Place the lid on the casserole and move to the pre-heated oven. Cook for 5 hours. I suggest checking after a couple of hours, and then each hour, to make sure the liquid is not drying up. Top up with water, to loosen if needed.

20 minutes before the end, drain the tin of cannellini beans and stir through. Add a splash of the bean juices if the chilli looks dry.

When the meat is falling apart and the chilli is thick, shake the marrow out of the bone and stir it back into the chilli.

Serve the Mexican chilli with fluffy rice and yoghurt or sour cream, and coriander leaves to garnish.

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Paul Hollywood’s Hot Cross Buns

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I love all Paul Hollywood’s recipes. He is a fantastic baker and really knows his way round any recipes involving yeast!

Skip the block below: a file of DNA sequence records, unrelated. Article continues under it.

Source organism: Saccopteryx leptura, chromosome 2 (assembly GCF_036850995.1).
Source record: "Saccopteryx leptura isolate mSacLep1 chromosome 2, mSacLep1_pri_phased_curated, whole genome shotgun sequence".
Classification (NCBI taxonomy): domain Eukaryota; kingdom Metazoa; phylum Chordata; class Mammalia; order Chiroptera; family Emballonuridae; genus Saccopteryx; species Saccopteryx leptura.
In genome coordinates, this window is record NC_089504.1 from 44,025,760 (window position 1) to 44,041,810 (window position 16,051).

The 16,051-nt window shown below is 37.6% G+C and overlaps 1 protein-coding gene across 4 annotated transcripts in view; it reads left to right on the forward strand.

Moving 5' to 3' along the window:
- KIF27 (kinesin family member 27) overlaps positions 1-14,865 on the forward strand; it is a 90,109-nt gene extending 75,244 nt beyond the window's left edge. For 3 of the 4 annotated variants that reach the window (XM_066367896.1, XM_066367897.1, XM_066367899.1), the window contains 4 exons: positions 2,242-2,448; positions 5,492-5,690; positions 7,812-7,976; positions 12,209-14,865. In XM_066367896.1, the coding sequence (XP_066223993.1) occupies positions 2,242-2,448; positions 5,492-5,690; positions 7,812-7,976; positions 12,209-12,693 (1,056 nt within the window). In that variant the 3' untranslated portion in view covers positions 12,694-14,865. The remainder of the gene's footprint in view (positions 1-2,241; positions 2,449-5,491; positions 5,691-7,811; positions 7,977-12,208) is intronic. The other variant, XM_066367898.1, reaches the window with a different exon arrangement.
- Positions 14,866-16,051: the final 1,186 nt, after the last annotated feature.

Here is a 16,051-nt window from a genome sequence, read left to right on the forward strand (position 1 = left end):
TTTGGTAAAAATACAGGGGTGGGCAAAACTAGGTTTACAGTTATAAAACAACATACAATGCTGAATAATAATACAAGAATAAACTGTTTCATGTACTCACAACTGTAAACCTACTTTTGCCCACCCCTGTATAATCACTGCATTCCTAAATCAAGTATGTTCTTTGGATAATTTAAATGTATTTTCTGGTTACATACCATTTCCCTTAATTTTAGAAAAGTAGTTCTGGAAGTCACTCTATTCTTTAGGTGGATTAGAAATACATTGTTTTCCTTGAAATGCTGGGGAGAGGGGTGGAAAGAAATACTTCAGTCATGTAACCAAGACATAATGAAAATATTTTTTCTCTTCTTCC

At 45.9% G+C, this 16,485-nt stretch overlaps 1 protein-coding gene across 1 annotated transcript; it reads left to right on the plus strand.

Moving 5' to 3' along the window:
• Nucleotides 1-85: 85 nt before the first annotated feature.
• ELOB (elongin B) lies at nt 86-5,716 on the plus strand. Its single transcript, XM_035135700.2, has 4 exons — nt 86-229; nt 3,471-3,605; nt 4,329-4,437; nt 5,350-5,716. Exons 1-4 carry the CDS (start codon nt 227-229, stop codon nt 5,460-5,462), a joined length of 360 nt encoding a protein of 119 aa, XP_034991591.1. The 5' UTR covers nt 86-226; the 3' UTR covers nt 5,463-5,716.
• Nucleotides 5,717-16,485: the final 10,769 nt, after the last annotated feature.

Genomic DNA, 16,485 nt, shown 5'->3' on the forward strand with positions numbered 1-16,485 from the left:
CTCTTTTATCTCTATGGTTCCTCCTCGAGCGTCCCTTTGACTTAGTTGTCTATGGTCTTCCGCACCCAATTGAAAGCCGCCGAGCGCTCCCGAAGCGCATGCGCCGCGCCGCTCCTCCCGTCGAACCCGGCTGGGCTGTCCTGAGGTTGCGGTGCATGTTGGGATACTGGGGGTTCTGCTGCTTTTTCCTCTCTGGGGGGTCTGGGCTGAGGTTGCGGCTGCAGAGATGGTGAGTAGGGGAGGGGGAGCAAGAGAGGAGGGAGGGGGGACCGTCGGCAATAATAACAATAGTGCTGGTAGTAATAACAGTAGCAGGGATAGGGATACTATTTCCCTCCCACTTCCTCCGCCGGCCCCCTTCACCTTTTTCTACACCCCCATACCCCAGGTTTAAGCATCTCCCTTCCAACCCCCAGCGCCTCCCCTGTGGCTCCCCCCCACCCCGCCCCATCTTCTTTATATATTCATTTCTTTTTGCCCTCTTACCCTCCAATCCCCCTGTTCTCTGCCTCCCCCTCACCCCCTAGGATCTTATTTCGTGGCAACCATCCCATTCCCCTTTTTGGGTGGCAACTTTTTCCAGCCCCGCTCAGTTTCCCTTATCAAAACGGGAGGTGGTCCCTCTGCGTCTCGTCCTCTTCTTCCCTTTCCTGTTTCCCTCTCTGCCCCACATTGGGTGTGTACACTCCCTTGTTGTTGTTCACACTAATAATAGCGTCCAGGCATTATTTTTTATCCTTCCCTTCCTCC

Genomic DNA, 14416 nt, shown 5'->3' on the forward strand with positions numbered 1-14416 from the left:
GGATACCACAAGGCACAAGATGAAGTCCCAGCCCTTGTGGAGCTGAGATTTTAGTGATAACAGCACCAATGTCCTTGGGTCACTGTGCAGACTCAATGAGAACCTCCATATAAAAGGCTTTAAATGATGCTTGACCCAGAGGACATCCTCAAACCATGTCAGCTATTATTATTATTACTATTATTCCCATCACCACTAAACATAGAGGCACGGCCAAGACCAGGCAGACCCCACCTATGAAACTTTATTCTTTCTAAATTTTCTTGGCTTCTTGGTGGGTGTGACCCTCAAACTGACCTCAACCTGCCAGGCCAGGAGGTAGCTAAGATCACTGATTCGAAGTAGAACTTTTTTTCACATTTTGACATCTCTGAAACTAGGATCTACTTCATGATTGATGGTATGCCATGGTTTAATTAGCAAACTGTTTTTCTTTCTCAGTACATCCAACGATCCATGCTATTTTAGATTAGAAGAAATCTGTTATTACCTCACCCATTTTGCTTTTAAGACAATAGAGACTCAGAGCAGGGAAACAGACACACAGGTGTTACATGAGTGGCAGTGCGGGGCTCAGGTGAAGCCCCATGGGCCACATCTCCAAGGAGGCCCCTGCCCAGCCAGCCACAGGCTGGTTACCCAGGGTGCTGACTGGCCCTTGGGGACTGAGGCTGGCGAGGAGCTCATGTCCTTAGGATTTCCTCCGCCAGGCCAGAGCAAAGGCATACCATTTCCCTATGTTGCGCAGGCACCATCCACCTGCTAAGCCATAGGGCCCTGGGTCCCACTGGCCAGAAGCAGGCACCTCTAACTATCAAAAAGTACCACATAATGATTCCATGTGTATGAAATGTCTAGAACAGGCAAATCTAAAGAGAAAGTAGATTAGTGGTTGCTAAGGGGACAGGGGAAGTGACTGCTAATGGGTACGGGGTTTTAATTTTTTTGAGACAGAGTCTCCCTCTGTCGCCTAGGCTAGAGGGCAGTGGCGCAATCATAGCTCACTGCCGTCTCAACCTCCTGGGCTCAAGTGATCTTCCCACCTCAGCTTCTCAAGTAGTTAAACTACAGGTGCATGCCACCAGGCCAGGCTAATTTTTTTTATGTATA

This recipe is from his book, a brilliant guide to all things baking –  How to Bakeand it’s on his website: http://paulhollywood.com/recipes/easter-hot-cross-buns/

The hot cross bun recipe is very good. It’s labour and time intensive, but it makes great buns! There are 3 provings, an hour each, so you need to get cooking early! Paul’s glaze for the warm buns is apricot jam. It gives a really lovely sweet and sticky flavour to the buns.

I left the buns in the oven a little too long. The taste was still lovely, but next time I will watch them carefully. My oven is hot and fast, but it may be worth considering the cooking temperature and time to make sure your buns are perfectly cooked.  Maybe it was just my oven – every oven is individual.

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Ingredients

500g strong white bread flour, plus extra for dusting

10g salt

75g caster sugar

10g instant yeast

40g unsalted butter, softened

2 medium eggs, beaten

120ml warm full-fat milk